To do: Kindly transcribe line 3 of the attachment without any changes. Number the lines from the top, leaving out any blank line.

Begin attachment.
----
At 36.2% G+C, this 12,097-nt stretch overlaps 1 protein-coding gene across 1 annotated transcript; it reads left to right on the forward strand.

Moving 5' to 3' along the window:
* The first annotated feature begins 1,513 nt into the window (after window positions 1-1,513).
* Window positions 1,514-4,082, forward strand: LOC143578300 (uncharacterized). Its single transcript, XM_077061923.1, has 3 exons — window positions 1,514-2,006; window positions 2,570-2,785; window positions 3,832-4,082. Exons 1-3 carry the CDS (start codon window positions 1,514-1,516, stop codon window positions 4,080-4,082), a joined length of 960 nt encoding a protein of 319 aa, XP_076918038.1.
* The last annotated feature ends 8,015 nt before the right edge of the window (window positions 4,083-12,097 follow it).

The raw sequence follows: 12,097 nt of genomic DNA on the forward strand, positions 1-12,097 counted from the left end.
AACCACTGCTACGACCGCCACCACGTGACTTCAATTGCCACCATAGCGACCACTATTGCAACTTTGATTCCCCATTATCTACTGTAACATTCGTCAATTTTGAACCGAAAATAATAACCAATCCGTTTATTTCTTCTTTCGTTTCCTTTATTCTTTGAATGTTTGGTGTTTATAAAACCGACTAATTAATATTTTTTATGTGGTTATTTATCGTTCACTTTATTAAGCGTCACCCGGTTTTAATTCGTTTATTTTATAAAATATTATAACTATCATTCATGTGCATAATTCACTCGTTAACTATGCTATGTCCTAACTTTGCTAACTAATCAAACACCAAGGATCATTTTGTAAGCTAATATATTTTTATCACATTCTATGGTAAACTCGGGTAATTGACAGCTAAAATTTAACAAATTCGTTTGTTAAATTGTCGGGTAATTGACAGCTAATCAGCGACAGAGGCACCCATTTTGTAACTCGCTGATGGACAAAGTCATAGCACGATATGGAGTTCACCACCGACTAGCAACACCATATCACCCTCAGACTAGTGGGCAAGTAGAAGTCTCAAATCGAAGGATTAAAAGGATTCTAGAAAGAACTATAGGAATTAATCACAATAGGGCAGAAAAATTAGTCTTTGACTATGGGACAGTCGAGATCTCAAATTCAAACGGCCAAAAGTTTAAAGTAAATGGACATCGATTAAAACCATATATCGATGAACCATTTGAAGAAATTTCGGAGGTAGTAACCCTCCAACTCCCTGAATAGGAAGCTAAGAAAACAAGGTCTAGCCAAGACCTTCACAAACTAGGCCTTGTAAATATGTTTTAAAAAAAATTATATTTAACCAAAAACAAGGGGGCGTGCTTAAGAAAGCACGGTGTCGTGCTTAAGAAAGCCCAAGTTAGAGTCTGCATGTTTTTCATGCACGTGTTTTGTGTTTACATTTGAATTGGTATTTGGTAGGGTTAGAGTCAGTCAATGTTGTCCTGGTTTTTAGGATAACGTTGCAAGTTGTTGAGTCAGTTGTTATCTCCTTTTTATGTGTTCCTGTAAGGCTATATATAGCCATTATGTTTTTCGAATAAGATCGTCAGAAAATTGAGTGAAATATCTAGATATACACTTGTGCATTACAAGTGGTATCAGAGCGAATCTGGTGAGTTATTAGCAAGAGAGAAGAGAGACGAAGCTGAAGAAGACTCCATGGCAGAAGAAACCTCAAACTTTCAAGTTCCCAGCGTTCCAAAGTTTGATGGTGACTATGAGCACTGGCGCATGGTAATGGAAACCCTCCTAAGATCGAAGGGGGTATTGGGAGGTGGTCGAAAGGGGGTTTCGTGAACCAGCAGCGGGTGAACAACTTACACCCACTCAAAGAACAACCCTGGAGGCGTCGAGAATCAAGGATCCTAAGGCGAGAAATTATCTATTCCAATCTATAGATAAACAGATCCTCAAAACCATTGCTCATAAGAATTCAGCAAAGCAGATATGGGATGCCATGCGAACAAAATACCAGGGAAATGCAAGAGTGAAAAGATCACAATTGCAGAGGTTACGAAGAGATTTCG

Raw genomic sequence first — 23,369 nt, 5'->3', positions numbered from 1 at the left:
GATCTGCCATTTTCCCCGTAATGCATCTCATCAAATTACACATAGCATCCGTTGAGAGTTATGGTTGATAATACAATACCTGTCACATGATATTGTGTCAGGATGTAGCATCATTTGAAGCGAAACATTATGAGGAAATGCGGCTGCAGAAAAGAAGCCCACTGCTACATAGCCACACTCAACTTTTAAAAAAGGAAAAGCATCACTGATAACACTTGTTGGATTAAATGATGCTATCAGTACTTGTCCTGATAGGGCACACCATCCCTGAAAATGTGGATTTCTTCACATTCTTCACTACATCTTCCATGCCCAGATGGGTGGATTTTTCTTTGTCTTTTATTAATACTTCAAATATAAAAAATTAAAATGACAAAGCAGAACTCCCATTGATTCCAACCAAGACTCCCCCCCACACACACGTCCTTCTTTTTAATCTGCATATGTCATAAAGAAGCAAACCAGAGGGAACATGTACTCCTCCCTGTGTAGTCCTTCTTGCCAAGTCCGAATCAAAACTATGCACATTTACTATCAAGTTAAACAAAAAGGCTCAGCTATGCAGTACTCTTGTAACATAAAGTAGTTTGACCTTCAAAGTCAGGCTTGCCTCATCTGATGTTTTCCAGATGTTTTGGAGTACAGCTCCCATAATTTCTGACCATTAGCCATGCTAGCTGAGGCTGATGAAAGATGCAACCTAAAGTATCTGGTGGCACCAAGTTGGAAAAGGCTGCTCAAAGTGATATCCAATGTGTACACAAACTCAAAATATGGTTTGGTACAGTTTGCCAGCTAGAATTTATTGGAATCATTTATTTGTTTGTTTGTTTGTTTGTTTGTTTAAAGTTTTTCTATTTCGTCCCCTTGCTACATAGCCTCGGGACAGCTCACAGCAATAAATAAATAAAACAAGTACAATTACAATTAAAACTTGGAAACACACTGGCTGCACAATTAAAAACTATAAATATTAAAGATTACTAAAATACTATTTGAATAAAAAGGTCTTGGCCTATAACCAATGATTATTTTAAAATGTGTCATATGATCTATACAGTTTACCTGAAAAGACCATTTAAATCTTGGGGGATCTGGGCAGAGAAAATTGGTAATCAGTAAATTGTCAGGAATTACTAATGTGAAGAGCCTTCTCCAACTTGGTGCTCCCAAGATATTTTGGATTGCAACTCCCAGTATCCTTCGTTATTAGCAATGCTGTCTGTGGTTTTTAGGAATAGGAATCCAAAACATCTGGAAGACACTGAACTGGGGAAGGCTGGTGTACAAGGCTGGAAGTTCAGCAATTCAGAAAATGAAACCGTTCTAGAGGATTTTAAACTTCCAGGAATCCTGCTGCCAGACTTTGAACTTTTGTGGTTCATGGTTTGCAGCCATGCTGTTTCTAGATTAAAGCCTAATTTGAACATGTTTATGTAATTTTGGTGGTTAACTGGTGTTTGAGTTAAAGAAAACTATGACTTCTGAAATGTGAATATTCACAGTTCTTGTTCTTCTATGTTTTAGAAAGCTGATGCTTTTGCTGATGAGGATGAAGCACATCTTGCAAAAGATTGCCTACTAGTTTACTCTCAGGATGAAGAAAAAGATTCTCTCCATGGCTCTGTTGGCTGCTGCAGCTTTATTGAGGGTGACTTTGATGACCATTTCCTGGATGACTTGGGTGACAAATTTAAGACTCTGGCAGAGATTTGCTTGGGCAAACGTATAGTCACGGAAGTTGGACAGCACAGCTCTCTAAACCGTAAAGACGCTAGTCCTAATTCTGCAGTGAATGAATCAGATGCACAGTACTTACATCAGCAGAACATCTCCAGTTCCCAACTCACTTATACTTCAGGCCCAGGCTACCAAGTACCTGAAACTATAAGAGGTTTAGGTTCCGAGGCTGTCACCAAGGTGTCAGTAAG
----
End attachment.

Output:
* The first annotated feature begins 1,513 nt into the window (after window positions 1-1,513).